Thus, according to Schnapf, if a consultant determines that there is potential vapor intrusion because of the presence of an REC, the consultant is not required to actually collect sub-slab or indoor air samples as part of its Phase I.

The issue takes on additional importance when one also considers that Phase I diligence is required to protect both landowners and lenders from liability under CERCLA. 

According to USEPA,

"All Appropriate Inquiries," or AAI, is a process of evaluating a property’s environmental conditions and assessing the likelihood of any contamination…..The All Appropriate Inquiries Final Rule provides that the ASTM E1527-05 standard is consistent with the requirements of the final rule and may be used to comply with the provisions of the rule.

The Small Business Liability Relief and Brownfields Revitalization Act (the “Brownfields Amendments”) amended CERCLA to provide protections from liability for certain landowners and prospective purchasers of properties who can demonstrate compliance with specific statutory criteria and did not cause or contribute to contamination at the property.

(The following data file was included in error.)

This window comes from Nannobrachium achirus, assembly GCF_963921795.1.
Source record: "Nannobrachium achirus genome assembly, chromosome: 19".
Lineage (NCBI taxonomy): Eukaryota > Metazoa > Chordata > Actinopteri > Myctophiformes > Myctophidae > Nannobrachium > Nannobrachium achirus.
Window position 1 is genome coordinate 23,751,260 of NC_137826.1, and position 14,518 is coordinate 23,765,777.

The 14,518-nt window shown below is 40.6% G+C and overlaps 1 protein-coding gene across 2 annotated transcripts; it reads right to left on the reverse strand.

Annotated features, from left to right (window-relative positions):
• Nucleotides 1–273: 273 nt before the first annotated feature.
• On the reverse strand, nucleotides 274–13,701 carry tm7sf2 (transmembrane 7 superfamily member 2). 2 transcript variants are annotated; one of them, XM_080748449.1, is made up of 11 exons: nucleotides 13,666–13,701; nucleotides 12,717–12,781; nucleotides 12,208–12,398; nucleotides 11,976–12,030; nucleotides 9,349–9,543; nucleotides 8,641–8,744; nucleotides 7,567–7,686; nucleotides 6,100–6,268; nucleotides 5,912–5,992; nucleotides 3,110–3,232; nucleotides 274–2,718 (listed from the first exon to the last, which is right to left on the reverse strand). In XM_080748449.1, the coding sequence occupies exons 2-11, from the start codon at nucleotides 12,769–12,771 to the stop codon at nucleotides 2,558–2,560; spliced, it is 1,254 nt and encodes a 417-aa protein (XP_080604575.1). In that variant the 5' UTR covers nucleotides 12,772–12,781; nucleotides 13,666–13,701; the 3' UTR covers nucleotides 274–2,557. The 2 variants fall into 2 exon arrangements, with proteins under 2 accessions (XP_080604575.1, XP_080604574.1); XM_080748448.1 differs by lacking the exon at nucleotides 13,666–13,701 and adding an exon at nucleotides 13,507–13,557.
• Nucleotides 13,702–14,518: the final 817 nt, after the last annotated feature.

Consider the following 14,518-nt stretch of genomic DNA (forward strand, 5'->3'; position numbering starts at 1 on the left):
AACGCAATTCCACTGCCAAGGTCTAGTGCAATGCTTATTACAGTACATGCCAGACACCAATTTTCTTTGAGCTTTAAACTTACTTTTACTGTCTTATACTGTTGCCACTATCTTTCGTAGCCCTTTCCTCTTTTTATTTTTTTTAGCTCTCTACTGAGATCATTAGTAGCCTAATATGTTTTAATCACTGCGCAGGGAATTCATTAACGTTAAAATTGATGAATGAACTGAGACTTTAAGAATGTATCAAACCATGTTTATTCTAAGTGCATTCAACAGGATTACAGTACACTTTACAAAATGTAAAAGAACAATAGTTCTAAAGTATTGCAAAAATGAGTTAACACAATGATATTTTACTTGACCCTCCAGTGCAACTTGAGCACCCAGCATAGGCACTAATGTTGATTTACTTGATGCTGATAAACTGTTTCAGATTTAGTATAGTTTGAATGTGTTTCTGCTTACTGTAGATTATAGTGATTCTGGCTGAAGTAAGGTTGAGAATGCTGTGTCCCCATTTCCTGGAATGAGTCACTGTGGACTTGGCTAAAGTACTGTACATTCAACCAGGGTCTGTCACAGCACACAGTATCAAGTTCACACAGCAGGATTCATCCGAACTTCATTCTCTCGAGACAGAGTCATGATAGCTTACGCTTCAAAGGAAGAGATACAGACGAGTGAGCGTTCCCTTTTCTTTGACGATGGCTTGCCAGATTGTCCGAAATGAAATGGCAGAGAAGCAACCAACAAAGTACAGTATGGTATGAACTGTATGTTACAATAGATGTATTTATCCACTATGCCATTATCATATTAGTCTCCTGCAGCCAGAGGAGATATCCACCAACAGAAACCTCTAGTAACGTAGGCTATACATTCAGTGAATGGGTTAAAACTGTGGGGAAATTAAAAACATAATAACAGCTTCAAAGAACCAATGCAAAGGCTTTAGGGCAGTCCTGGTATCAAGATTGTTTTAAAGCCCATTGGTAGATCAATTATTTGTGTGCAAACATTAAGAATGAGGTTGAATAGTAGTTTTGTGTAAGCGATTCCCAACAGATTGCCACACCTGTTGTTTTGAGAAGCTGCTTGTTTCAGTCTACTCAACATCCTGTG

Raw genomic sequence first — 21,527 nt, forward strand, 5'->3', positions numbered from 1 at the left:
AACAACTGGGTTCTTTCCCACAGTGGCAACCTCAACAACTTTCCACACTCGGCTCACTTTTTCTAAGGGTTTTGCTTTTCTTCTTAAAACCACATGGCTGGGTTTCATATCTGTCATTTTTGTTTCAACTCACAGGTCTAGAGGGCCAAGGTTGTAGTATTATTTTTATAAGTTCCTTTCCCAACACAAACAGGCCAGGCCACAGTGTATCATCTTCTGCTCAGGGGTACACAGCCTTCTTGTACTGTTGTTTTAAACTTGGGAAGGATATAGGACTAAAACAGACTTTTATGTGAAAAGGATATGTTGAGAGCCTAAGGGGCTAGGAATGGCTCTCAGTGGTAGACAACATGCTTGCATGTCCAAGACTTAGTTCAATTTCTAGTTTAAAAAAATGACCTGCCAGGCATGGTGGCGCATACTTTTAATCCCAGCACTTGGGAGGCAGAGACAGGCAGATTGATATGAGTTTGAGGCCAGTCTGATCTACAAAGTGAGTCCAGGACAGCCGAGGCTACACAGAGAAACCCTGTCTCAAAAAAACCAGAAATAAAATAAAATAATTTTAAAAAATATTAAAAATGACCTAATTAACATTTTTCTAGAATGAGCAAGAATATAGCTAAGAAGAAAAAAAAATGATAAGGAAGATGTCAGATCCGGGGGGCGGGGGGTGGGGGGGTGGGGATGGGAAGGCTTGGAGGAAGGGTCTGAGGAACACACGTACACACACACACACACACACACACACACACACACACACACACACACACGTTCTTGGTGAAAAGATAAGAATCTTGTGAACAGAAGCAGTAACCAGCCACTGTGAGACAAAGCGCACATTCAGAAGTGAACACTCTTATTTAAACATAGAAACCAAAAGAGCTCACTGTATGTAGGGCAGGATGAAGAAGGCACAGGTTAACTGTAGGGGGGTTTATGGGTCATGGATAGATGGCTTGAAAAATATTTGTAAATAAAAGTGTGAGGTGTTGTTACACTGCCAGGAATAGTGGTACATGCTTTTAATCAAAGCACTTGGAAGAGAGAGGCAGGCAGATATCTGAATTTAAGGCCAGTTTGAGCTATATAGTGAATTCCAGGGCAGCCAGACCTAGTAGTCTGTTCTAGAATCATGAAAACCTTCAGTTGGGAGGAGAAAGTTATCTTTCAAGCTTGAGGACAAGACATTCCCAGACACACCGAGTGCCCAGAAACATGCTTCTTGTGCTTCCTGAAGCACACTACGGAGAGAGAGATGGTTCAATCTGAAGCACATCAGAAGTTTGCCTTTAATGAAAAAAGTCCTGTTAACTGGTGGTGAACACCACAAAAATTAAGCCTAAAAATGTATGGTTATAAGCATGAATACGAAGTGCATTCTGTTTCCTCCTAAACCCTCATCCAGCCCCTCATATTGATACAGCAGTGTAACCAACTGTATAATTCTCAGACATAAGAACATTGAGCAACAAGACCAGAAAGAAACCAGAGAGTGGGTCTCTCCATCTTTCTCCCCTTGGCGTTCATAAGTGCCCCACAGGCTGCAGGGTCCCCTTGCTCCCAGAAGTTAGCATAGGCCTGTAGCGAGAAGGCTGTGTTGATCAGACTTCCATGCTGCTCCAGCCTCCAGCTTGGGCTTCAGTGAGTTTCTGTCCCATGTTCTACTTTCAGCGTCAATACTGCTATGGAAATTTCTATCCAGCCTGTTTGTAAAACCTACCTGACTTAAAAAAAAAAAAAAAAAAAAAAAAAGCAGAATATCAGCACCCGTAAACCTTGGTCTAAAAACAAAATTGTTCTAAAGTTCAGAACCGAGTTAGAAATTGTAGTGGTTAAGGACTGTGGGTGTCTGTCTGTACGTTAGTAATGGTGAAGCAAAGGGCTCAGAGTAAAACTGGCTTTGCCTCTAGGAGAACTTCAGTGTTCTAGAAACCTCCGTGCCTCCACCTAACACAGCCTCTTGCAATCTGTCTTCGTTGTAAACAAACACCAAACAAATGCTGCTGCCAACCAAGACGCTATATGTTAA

Therefore, if the Phase I diligence the new owner performs does not meet the revised ASTM E1527-13 standard, in the opinion of the Agency, due to the omission of vapor intrusion screening, there may be considerable adverse consequences down the road for both landowners and lenders.

The additional transactional cost to the real estate community in performing many thousands of  vapor intrusion studies in Phase I assessments each year is likely to be considerable. Considering that vapor intrusion is just one of many RECs, does it make sense from an environmental perspective to do these surveys as a matter of course?  More importantly, does the new standard require that these screenings be performed at all?